Tag Archives: Lebanese elections

Lebanese women more likely to vote in spite of poor representation

26 Feb

Poll finds wide support for female quota
By Dalila Mahdawi
Daily Star staff
Saturday, February 20, 2010

BEIRUT: Women in Lebanon may not seek out political leadership positions as often as men but they are potentially more likely to vote in elections, a new study has found.

Results from “The Status of Women in the Middle East and North Africa Project” were released on Wednesday and Thursday to non-governmental organizations and academics, who also received training on how to use the data effectively to advocate policy change.

The International Foundation for Electoral Systems (IFES) and the Institute for Women’s Policy Research (IWPR) carried out the study with funding from the Canadian International Development Agency as part of survey data collection in Lebanon, Morocco and Yemen.

“The general goal was to collect data on the status of women, especially in areas where there are gaps,” such as social attitudes toward policy change and women’s perceptions of themselves, said Rola Abdel-Latif, a research officer at IFES and the survey’s specialist.

Lebanon’s parliamentary elections in June 2009 were widely acclaimed as the most competitive in years. Out of a total of 587 candidates, however, only 12 were women, a figure that translates into about 2 percent. Out of those 12, only four were elected to Lebanon’s 128-member Parliament. In contrast to poor political representation, the IFES/IWPR survey found women had a “slightly higher voter turnout” than men in the elections, with 80 percent saying they voted, versus 78 percent of men.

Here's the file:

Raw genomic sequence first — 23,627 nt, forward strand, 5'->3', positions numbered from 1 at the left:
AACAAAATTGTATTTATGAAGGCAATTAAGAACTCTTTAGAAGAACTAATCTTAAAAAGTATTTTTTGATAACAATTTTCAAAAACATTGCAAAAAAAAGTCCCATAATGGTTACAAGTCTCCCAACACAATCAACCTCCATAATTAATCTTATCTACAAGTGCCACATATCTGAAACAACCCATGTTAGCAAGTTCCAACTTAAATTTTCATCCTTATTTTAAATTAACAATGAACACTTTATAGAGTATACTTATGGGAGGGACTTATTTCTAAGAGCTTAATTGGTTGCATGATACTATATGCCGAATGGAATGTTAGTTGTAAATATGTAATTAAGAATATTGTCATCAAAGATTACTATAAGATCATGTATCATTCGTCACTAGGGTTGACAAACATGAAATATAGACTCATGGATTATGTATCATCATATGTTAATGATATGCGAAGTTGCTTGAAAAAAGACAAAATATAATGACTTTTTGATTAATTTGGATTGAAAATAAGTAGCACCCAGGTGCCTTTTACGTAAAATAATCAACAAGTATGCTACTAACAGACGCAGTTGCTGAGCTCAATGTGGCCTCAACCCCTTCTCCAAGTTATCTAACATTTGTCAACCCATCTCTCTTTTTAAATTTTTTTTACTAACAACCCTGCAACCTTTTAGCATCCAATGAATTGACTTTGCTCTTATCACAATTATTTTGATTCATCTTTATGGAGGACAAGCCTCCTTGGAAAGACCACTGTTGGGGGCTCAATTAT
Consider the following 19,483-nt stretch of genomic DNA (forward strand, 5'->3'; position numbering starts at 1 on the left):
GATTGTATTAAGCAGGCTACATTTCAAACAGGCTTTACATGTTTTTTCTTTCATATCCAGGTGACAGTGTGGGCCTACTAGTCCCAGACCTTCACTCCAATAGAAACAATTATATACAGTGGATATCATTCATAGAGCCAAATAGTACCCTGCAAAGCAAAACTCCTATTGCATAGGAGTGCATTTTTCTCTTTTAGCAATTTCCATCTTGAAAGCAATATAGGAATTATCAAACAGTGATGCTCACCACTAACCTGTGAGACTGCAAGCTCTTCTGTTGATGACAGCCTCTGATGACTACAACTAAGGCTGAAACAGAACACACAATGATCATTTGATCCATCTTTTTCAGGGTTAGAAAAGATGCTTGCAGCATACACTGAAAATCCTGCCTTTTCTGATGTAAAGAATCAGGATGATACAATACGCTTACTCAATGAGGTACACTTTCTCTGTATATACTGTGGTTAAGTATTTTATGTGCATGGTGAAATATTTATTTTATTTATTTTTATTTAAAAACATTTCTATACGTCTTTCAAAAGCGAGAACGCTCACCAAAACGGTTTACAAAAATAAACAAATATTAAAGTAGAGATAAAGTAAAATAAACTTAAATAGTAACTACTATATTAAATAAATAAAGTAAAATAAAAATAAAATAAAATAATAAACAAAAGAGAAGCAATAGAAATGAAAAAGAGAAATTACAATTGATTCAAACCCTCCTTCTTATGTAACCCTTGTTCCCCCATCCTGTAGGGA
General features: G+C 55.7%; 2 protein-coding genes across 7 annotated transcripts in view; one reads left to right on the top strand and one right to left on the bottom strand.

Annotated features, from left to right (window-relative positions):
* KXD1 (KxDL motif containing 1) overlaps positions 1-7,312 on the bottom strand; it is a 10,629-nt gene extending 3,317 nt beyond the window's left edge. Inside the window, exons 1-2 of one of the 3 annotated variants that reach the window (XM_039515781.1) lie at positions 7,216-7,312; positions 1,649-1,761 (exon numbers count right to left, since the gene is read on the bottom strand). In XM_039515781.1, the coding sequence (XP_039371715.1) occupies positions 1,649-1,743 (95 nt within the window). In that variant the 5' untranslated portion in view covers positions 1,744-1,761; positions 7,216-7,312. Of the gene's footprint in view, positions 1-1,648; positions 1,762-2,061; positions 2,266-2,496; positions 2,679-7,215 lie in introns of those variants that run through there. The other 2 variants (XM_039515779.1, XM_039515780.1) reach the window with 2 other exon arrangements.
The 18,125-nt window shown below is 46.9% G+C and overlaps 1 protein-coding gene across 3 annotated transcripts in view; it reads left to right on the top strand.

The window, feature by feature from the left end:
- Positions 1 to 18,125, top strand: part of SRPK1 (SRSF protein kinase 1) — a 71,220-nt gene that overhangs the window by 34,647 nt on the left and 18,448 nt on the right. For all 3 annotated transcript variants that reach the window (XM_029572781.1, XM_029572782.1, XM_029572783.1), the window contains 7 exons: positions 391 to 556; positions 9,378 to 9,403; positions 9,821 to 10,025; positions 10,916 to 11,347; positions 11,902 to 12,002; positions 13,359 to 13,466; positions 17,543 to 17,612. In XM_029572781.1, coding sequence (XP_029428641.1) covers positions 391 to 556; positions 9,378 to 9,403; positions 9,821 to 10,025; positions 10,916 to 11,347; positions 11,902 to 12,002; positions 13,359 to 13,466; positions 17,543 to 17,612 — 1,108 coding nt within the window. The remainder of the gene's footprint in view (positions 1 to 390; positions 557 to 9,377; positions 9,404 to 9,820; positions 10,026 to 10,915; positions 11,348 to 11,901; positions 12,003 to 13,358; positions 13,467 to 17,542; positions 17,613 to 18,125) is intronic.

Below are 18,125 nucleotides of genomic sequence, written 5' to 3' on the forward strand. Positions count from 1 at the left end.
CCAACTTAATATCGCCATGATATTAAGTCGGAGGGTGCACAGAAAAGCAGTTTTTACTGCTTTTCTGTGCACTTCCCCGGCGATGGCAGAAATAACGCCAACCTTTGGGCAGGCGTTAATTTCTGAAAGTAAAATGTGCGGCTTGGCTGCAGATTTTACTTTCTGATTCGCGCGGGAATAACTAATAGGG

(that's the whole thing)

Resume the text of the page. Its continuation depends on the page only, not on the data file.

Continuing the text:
The results confirm those of a January study by the Lebanese Council of Women, which found slightly more women had gone to the ballot box than men.

“While civic engagement … is relatively limited, voting in the elections, which is a more direct form of political participation, was high for both men and women,” the survey said. It added that there was no difference in women’s participation in the elections “when looking at urban versus rural areas or when looking at voter turnout by sect.”

IFES/IWPR said improving the status of women was at the bottom of the agenda for both men and women voters, with only 13 percent of women and 8 percent of men mentioning it as one of the issues to be prioritized. Men and women both prioritized the same three factors that influence their votes: candidates who are not corrupt, services that candidates provide to their area, and candidate’s platform.